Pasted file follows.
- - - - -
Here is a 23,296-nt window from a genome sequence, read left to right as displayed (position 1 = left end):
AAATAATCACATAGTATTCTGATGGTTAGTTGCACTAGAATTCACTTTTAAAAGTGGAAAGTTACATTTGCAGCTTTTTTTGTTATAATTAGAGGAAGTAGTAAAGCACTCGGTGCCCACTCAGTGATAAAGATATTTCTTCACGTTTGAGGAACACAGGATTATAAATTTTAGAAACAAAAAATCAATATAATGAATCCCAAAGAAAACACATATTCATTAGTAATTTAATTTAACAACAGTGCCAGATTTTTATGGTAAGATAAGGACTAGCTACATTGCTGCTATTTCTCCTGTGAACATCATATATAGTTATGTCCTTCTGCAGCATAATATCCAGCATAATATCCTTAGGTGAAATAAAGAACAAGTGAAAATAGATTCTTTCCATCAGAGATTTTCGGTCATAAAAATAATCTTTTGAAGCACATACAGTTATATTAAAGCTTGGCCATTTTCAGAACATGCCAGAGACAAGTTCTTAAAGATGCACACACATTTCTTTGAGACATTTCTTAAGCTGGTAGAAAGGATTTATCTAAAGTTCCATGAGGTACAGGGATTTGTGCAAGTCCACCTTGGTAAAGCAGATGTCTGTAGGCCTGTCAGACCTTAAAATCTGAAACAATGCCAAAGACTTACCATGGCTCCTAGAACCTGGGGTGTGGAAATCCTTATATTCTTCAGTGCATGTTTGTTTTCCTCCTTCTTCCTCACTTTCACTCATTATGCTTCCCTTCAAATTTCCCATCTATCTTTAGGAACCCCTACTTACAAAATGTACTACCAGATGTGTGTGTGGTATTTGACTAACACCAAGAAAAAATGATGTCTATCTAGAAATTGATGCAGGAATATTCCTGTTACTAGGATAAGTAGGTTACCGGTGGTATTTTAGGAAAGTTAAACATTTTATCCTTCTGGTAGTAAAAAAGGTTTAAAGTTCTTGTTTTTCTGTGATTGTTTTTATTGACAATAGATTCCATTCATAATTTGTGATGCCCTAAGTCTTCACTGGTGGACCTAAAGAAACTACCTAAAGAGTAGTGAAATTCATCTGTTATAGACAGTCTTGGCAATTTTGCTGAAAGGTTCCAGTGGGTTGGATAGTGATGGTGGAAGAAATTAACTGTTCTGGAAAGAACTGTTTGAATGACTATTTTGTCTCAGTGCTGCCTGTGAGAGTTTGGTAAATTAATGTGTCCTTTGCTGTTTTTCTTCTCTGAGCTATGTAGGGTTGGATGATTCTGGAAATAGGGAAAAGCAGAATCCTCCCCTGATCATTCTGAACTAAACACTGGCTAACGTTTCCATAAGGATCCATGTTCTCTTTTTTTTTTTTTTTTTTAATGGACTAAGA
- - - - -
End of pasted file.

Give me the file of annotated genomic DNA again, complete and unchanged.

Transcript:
Here is a 23,296-nt window from a genome sequence, read left to right as displayed (position 1 = left end):
AAATAATCACATAGTATTCTGATGGTTAGTTGCACTAGAATTCACTTTTAAAAGTGGAAAGTTACATTTGCAGCTTTTTTTGTTATAATTAGAGGAAGTAGTAAAGCACTCGGTGCCCACTCAGTGATAAAGATATTTCTTCACGTTTGAGGAACACAGGATTATAAATTTTAGAAACAAAAAATCAATATAATGAATCCCAAAGAAAACACATATTCATTAGTAATTTAATTTAACAACAGTGCCAGATTTTTATGGTAAGATAAGGACTAGCTACATTGCTGCTATTTCTCCTGTGAACATCATATATAGTTATGTCCTTCTGCAGCATAATATCCAGCATAATATCCTTAGGTGAAATAAAGAACAAGTGAAAATAGATTCTTTCCATCAGAGATTTTCGGTCATAAAAATAATCTTTTGAAGCACATACAGTTATATTAAAGCTTGGCCATTTTCAGAACATGCCAGAGACAAGTTCTTAAAGATGCACACACATTTCTTTGAGACATTTCTTAAGCTGGTAGAAAGGATTTATCTAAAGTTCCATGAGGTACAGGGATTTGTGCAAGTCCACCTTGGTAAAGCAGATGTCTGTAGGCCTGTCAGACCTTAAAATCTGAAACAATGCCAAAGACTTACCATGGCTCCTAGAACCTGGGGTGTGGAAATCCTTATATTCTTCAGTGCATGTTTGTTTTCCTCCTTCTTCCTCACTTTCACTCATTATGCTTCCCTTCAAATTTCCCATCTATCTTTAGGAACCCCTACTTACAAAATGTACTACCAGATGTGTGTGTGGTATTTGACTAACACCAAGAAAAAATGATGTCTATCTAGAAATTGATGCAGGAATATTCCTGTTACTAGGATAAGTAGGTTACCGGTGGTATTTTAGGAAAGTTAAACATTTTATCCTTCTGGTAGTAAAAAAGGTTTAAAGTTCTTGTTTTTCTGTGATTGTTTTTATTGACAATAGATTCCATTCATAATTTGTGATGCCCTAAGTCTTCACTGGTGGACCTAAAGAAACTACCTAAAGAGTAGTGAAATTCATCTGTTATAGACAGTCTTGGCAATTTTGCTGAAAGGTTCCAGTGGGTTGGATAGTGATGGTGGAAGAAATTAACTGTTCTGGAAAGAACTGTTTGAATGACTATTTTGTCTCAGTGCTGCCTGTGAGAGTTTGGTAAATTAATGTGTCCTTTGCTGTTTTTCTTCTCTGAGCTATGTAGGGTTGGATGATTCTGGAAATAGGGAAAAGCAGAATCCTCCCCTGATCATTCTGAACTAAACACTGGCTAACGTTTCCATAAGGATCCATGTTCTCTTTTTTTTTTTTTTTTTTAATGGACTAAGA